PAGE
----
Today is the 50th day since I got permission to work from home. It’s only been two months but it feels longer and it’s weird. Well, many things do not feel (and are not) normal anymore anyway, so what the heck, Gregory Peck.
This work from home setup works for me. There, I said it. I know this is not going to be forever but trying it out like this eliminated the wondering part in my head. I think what made it interesting despite doing almost the same work is the how part: setting up remote access to multiple mailboxes and connected databases, figuring out what location works best in terms of lighting and ventilation (the smaller the space, the harder it is to figure out, no kidding), even checking what times during the day my unreliable internet connection will be supportive of my effort to continue my livelihood.
WEEKS ONE AND TWO. Because of my proximity to my office I was asked if I can report to work along with co-workers who live in the same city. We triaged the nature of work and took it from there, changing priorities daily as most decisions were made on the fly. Plus it’s not as if we only had to deal with whatever was left before we suspended operations. Let’s just say if 10 items were left in the queue, a fresh 500 came in daily because our clients needed urgent services. It was 8 long days of voluminous emails, workspace relocation, and uncertainty and worry that I might be bringing home the virus to my family despite following safety protocols and the office providing all the support that they possibly can given the circumstances.
WEEKS THREE TO FIVE. It was a Saturday when the first fatality from COVID was announced in our barangay. Our officials decided on stricter mobility measures so I asked to work from home beginning Monday. This span of time was the hardest phase of my adjustment. I was very anxious during my working hours and I felt the toxic trap of working longer than what’s normally expected and feeling that I was not productive ergo unreliable. Crappy internet aside, most elements were in my favor; the luxury of getting up 15 minutes before work (sa gabi ako naliligo, okay? Ang defensive lang haha), no quota, no face-to-face interaction, and I can step out to buy necessities. But you know, I was your resident Anxiety Judie so I was always exhausted for someone who was glued to the couch practically the whole day.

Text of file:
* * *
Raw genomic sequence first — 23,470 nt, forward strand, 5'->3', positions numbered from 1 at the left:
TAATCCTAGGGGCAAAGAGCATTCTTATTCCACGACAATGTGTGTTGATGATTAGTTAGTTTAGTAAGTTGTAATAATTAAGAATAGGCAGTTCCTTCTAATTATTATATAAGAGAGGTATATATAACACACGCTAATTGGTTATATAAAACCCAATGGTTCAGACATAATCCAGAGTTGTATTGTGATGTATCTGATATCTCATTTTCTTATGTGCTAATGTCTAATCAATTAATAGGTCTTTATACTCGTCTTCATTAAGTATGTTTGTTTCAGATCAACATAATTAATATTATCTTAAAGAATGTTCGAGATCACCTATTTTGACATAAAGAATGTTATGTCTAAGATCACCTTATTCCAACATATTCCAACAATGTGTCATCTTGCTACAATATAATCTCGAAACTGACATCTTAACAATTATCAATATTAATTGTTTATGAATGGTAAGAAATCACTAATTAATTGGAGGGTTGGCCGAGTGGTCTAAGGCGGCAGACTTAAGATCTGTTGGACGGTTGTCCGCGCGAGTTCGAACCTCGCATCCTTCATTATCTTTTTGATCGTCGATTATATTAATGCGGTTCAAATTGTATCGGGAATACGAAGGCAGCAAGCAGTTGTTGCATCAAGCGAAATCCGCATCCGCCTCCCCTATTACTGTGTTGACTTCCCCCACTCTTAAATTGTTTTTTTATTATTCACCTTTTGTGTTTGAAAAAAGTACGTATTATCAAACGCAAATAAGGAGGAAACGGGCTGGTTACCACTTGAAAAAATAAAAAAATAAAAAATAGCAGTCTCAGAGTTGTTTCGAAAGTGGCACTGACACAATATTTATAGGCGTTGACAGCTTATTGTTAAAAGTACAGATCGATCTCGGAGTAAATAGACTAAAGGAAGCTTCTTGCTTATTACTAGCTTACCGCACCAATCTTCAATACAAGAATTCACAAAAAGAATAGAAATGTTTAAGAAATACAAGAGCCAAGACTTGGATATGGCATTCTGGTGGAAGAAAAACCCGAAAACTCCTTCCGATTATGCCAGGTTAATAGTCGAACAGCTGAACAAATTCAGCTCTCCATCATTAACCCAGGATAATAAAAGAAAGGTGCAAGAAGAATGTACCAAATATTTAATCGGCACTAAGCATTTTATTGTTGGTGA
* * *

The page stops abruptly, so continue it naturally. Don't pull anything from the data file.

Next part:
WEEK SIX TO PRESENT. I must have hit anxiety bottom so on Monday of the sixth week I found myself calm and collected and no longer that anxious. This is work, not a race! I also discovered that working slowly but surely also bodes well with my internet connection. Simply put, I got my groove on.
While I credit prayers and mindset shift (eh, prayers mostly), it’s also the other adjustments that did it. See, I started this WFH gig in the living room and I thought it was optimal because I was on the couch, my table was there big enough to house my laptop, my notebook, and food, and it’s directly in front of the TV where I can watch the news or at best listen to noise. However, it was so hot that my two electric fans were probably as exhausted as me after 8 hours. They were blowing hot air, too, around 2 pm. The pretend bougie in me was annoyed.